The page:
On his web page, Tipton states, "Abortion should be limited to cases that involve rape, incest, or threat to the life of the mother." His view is at least more sensible than that of Ken Buck, who said, "I don't believe in the exceptions of rape or incest."

On his web page, Tipton says he wants "a 24-hour waiting period for women seeking an abortion." That prompted us to ask whether he also favors a waiting period for women seeking to buy a gun. While Tipton claimed that's "not a fair comparison," we think it's as ludicrous to require a waiting period for either one.

"I would support a constitutional amendment to protect the unborn human life," Tipton states on his web page. What about Amendment 62, the so-called "personhood" measure? He replied, "I'm going to take a look at those. I've not looked at all the ballot initiatives that we're going to have."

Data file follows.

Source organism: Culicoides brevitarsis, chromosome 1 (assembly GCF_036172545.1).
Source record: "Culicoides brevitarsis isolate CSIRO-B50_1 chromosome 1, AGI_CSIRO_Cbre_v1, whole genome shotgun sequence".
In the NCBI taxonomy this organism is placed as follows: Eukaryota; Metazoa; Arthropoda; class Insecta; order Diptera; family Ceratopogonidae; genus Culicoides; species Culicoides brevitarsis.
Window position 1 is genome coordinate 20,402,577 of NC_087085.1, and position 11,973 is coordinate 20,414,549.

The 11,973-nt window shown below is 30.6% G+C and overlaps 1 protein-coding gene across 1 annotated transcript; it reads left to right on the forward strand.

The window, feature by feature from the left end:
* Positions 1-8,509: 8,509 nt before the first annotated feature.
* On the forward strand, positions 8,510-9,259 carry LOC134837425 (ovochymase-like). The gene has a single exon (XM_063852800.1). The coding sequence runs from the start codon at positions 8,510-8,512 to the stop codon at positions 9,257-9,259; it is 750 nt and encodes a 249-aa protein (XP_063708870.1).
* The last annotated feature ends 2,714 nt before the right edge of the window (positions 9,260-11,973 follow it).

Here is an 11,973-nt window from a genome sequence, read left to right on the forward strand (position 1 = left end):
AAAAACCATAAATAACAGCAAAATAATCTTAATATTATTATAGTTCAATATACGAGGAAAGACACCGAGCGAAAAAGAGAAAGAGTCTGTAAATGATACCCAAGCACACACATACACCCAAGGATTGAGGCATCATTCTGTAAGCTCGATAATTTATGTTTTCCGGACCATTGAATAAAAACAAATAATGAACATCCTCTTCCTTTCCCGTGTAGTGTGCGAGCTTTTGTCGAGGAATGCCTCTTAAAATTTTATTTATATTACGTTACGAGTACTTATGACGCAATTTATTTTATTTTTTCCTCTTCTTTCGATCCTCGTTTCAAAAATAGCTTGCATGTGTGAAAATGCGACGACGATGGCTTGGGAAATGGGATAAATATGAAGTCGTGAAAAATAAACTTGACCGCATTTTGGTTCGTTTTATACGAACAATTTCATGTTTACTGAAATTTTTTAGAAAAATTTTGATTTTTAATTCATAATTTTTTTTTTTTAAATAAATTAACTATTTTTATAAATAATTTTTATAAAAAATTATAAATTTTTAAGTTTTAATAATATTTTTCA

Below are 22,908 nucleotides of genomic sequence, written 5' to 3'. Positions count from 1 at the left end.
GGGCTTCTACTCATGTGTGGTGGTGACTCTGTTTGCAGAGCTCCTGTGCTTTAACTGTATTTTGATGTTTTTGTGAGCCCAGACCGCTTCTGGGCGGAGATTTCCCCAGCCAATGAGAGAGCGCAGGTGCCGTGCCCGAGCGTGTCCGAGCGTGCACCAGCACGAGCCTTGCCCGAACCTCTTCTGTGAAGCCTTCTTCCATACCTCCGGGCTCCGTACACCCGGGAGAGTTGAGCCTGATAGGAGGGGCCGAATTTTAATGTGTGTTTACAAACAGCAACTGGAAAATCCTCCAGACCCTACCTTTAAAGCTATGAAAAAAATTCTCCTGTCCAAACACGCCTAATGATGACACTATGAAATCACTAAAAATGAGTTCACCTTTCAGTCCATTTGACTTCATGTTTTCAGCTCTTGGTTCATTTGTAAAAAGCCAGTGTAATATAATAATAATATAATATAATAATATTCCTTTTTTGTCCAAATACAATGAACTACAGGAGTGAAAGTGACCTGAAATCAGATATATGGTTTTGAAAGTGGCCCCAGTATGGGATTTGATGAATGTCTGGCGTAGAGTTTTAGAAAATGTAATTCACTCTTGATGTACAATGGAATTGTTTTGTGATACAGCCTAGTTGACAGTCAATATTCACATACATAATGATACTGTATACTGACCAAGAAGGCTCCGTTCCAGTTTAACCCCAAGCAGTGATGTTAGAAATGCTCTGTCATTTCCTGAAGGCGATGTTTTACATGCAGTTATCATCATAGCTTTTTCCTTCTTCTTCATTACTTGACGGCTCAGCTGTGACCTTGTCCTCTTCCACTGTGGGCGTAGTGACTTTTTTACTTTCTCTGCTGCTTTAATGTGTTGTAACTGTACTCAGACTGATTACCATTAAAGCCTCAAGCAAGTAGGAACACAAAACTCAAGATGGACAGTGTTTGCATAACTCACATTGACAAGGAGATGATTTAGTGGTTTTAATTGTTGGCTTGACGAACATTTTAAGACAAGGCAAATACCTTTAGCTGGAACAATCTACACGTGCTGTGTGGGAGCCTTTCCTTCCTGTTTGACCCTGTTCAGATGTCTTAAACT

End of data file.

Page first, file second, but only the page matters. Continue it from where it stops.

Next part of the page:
Tipton struggled a bit over the question of what criminal penalties would be imposed on women who get abortions and doctors who facilitate them. The question is "worthy of further discussion," he said. It certainly is. Many abortion banners call for lengthy prison sentences or even execution for those women and doctors, which is pure Taliban-style insanity.

If fully implemented, Amendment 62 would ban forms of birth control (including the pill) and fertility treatments that may harm a fertilized egg. But Tipton emphasized, "I think that we need to take advantage of birth control."

We sympathize with Tipton's goal to "not look at abortion as a means of birth control," but his concern does not justify abortion bans.

We like Tipton's pro-liberty stance on economics. We only ask that he more carefully consider why liberty is the right answer when it comes to personal decisions, too.

Tuesday, August 17, 2010

Rush Brings Caravan to Redrocks

Okay, so Rush's introductory video, which was supposed to lead into the first song, cut out early, leaving the band to walk on and start playing abruptly. Maladjusted sound at the outset helped send Geddy Lee into screech mode for a few moments. Alex Lifeson quickly blew a string, causing a momentary guitar lull. And the sound was too blaring for the venue. Upon breaking after the first few songs, Geddy said, "I apologize for [the video]; sometimes the magic doesn't happen."